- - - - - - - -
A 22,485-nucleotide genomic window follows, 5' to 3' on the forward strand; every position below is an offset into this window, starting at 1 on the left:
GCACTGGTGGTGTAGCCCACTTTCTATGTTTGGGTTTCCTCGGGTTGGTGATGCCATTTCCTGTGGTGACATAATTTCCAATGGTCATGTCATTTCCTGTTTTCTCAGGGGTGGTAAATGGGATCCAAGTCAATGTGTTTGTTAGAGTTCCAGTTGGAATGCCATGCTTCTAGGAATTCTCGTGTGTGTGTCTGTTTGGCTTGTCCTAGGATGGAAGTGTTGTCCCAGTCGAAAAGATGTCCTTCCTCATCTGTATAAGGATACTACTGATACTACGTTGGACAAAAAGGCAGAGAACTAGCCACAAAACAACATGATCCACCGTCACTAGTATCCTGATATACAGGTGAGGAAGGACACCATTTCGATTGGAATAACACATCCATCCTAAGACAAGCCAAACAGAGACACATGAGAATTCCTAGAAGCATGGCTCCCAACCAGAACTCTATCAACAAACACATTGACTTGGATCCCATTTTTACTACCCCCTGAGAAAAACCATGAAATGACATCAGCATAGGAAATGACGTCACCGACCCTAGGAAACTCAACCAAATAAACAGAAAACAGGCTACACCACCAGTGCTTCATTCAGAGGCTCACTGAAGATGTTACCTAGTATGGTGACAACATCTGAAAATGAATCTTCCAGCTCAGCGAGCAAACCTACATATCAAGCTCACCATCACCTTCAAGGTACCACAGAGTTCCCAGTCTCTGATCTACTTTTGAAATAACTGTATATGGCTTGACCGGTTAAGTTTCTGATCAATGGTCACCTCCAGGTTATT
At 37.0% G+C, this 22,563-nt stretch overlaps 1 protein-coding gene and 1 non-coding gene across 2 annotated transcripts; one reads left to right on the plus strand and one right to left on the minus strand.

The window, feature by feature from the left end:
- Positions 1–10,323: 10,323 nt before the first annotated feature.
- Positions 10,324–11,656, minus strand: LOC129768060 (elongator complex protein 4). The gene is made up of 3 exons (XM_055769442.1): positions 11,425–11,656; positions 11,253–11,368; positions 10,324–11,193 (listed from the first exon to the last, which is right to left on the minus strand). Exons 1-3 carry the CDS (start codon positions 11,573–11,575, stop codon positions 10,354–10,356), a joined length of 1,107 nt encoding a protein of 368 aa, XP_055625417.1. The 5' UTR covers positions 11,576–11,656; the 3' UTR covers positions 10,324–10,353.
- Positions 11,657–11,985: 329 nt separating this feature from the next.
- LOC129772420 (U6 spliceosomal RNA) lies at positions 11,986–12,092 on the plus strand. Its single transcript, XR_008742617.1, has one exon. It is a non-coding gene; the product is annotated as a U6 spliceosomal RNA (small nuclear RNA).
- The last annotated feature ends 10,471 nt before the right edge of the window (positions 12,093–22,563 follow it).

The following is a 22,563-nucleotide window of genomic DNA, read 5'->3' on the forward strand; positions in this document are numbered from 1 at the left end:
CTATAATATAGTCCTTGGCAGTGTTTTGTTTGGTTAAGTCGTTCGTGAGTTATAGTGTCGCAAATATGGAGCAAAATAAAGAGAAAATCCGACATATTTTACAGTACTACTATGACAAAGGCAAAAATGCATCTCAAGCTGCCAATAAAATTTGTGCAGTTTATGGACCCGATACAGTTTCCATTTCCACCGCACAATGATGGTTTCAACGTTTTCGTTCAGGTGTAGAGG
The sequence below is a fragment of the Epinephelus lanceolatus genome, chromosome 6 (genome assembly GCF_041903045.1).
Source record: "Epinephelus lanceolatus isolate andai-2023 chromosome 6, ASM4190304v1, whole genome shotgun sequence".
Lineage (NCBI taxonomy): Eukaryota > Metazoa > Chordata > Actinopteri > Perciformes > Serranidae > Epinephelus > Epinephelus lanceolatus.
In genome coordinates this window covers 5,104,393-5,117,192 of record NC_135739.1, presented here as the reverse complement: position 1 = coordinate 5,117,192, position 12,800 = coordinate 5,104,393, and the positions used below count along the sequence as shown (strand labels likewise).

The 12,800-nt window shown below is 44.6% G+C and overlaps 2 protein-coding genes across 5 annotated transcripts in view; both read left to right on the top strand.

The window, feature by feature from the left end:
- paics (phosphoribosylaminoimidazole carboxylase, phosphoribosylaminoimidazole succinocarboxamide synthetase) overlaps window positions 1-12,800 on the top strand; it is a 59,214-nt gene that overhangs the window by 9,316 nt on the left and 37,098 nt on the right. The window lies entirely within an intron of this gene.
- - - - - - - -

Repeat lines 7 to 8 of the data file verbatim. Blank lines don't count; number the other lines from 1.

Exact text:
- Positions 11,657–11,985: 329 nt separating this feature from the next.
- LOC129772420 (U6 spliceosomal RNA) lies at positions 11,986–12,092 on the plus strand. Its single transcript, XR_008742617.1, has one exon. It is a non-coding gene; the product is annotated as a U6 spliceosomal RNA (small nuclear RNA).